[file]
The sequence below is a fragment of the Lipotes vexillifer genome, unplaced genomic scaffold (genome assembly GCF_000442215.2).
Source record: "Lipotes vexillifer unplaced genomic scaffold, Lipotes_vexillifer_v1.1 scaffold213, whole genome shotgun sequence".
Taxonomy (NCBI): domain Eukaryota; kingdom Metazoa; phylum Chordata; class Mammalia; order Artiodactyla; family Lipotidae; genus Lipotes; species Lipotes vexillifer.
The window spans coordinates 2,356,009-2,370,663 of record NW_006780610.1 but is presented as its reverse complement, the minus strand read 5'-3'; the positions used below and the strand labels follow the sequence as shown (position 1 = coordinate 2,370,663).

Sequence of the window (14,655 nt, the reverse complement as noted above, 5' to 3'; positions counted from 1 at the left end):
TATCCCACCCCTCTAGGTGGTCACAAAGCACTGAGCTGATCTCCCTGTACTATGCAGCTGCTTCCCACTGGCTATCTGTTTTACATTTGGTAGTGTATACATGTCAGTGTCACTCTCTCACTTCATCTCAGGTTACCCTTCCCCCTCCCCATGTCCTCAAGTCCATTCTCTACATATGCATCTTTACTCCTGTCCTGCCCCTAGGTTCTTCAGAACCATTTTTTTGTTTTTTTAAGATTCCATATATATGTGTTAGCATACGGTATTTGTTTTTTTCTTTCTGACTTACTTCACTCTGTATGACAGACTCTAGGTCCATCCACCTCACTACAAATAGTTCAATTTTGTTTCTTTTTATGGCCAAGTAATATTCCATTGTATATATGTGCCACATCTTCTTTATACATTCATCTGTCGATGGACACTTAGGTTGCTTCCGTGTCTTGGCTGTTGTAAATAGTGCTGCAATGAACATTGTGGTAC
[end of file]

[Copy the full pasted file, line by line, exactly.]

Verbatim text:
The sequence below is a fragment of the Lipotes vexillifer genome, unplaced genomic scaffold (genome assembly GCF_000442215.2).
Source record: "Lipotes vexillifer unplaced genomic scaffold, Lipotes_vexillifer_v1.1 scaffold213, whole genome shotgun sequence".
Taxonomy (NCBI): domain Eukaryota; kingdom Metazoa; phylum Chordata; class Mammalia; order Artiodactyla; family Lipotidae; genus Lipotes; species Lipotes vexillifer.
The window spans coordinates 2,356,009-2,370,663 of record NW_006780610.1 but is presented as its reverse complement, the minus strand read 5'-3'; the positions used below and the strand labels follow the sequence as shown (position 1 = coordinate 2,370,663).

Sequence of the window (14,655 nt, the reverse complement as noted above, 5' to 3'; positions counted from 1 at the left end):
TATCCCACCCCTCTAGGTGGTCACAAAGCACTGAGCTGATCTCCCTGTACTATGCAGCTGCTTCCCACTGGCTATCTGTTTTACATTTGGTAGTGTATACATGTCAGTGTCACTCTCTCACTTCATCTCAGGTTACCCTTCCCCCTCCCCATGTCCTCAAGTCCATTCTCTACATATGCATCTTTACTCCTGTCCTGCCCCTAGGTTCTTCAGAACCATTTTTTTGTTTTTTTAAGATTCCATATATATGTGTTAGCATACGGTATTTGTTTTTTTCTTTCTGACTTACTTCACTCTGTATGACAGACTCTAGGTCCATCCACCTCACTACAAATAGTTCAATTTTGTTTCTTTTTATGGCCAAGTAATATTCCATTGTATATATGTGCCACATCTTCTTTATACATTCATCTGTCGATGGACACTTAGGTTGCTTCCGTGTCTTGGCTGTTGTAAATAGTGCTGCAATGAACATTGTGGTAC